‘Lizzie McGuire’ a refreshing surprise

  • Andrea Miller<br>Enterprise features editor
  • Thursday, February 28, 2008 6:22am

With “The Lizzie McGuire Movie,” bubbly 15-year-old Hilary Duff gets a chance to expand the character she’s made famous as the star of the Disney Channel’s “Lizzie McGuire.” The wildly successful TV series geared toward pre-teens follows the comedic misadventures of a typical middle school student — and her animated alter ego — in all her gawky, adolescent glory. Since this is a Disney production, however, the logical marketing progression (after a well-received book series and CD soundtrack) is to put the character on the big screen to lure in a whole new audience — i.e. those who either don’t have a TV or have been living in a cave for the last three years.

For the show’s leap to film, Lizzie and her best friend Gordo (Adam Lamberg) take off for a class trip to Italy. While there, Lizzie finds herself mistaken for the Italian pop star Isabella (also played by Duff). In the process of this identity mix-up, Lizzie becomes smitten with Isabella’s singing partner and former boyfriend, Paolo (Yani Gellman). As Gordo observes Lizzie’s interaction with Paolo, he begins to examine his feelings for her.

What sets this film apart from a long line of over-packaged, slickly marketed teen idol vehicles (though it has its moments) is that the outcome of all this really isn’t typical of the genre. There is the standard fairy tale fantasy plot device as Lizzie tries on the glamorous Isabella persona. There are the romantic possibilities presented by Paolo’s Italian Prince Charming figure. In the end, however, the story ultimately communicates that individuality and being your own person is a good thing — something that most teenage girls don’t hear enough in real life.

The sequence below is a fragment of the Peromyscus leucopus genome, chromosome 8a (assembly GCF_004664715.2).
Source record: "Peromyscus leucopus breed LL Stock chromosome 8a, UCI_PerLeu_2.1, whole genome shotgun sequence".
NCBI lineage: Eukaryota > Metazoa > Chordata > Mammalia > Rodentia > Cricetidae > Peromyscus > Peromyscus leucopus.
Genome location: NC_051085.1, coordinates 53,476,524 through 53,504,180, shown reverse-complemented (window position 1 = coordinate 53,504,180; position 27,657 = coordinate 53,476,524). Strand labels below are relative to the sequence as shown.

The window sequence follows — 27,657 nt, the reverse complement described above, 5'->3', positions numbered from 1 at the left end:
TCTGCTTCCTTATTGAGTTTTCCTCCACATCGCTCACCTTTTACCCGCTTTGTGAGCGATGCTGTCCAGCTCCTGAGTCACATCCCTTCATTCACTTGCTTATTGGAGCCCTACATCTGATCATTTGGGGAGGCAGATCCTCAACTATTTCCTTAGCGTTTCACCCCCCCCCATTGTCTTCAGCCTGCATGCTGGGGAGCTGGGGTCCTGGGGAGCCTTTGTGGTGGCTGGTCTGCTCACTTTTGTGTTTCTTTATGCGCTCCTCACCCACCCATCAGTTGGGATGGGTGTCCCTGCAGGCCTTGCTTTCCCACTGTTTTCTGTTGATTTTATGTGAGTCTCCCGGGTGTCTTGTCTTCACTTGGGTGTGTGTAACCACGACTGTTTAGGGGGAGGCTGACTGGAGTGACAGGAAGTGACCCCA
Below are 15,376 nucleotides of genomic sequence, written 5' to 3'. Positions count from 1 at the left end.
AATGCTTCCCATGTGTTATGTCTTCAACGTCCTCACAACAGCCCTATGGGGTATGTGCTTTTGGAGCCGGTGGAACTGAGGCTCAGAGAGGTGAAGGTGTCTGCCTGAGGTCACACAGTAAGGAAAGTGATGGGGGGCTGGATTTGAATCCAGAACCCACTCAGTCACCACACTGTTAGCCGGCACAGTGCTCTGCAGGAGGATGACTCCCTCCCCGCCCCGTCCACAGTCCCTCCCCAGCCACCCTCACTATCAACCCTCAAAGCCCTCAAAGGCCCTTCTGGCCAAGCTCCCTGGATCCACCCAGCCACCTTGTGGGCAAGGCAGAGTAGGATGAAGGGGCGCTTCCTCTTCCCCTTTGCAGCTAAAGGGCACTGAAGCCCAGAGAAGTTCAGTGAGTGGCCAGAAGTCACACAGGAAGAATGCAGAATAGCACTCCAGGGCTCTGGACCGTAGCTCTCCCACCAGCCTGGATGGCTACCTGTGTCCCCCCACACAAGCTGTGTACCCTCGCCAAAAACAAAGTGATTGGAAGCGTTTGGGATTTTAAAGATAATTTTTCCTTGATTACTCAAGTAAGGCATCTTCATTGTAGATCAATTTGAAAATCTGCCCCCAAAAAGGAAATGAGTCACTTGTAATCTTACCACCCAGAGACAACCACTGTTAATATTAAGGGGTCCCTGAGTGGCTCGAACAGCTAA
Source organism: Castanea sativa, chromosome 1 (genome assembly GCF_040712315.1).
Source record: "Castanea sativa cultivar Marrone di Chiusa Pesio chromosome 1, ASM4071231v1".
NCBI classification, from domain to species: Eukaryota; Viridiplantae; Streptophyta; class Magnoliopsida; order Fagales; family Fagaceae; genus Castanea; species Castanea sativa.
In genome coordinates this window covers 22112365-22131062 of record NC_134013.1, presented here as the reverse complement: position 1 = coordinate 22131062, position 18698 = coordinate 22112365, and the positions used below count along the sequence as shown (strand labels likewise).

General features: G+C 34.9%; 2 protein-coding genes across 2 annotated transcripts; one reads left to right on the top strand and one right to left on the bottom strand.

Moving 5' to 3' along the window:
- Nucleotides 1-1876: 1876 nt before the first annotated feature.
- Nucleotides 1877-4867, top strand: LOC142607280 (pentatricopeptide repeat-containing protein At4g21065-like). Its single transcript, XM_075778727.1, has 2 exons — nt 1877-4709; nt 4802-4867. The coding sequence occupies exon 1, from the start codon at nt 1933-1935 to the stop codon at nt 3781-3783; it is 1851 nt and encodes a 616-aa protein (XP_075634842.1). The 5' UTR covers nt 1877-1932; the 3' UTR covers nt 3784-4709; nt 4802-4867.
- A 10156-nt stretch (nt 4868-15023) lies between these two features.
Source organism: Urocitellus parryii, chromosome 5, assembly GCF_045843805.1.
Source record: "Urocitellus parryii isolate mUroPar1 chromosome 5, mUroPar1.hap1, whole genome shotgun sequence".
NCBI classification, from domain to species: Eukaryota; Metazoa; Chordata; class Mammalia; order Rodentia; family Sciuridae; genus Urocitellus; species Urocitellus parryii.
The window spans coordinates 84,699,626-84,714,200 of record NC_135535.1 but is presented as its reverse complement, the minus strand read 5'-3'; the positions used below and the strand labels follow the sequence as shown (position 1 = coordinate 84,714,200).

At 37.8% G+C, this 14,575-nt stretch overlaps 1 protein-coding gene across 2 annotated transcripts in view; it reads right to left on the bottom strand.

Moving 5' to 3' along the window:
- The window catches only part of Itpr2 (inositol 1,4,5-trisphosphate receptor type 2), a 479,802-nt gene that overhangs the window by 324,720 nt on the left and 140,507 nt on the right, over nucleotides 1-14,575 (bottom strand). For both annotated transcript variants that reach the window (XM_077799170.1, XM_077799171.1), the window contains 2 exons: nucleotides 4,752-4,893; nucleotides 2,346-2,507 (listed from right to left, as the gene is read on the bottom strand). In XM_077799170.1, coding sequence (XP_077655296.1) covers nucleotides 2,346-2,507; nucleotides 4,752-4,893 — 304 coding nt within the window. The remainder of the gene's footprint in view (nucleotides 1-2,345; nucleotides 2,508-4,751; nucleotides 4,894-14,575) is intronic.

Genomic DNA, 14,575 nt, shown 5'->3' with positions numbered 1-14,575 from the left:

It’s also a refreshing surprise to see a real, live teenage girl in a lead role on the big screen. Poised on that threshold between childhood and adulthood herself, Duff makes Lizzie a believable character because she actually IS an average teenage girl (well, an average teenage girl who has a publicist, a stylist and an agent). Her fans identify with her because as Lizzie says early in the film, she knows all too well the “embarrassing, awkward and humiliating moments” of adolescence.

From the reaction of the audience (which included not only pre-teen girls, but boys and adults), this film will be the talk of the playground for weeks to come. It’s a genuinely funny and thoughtful movie that both teens and adults will like. Hopefully that translates into the box office success that movie studio executives are after. Then perhaps they’ll take notice that teen audiences do respond to a young heroine who looks a little more like a real teenager and a lot less like a two-dimensional woman-child.

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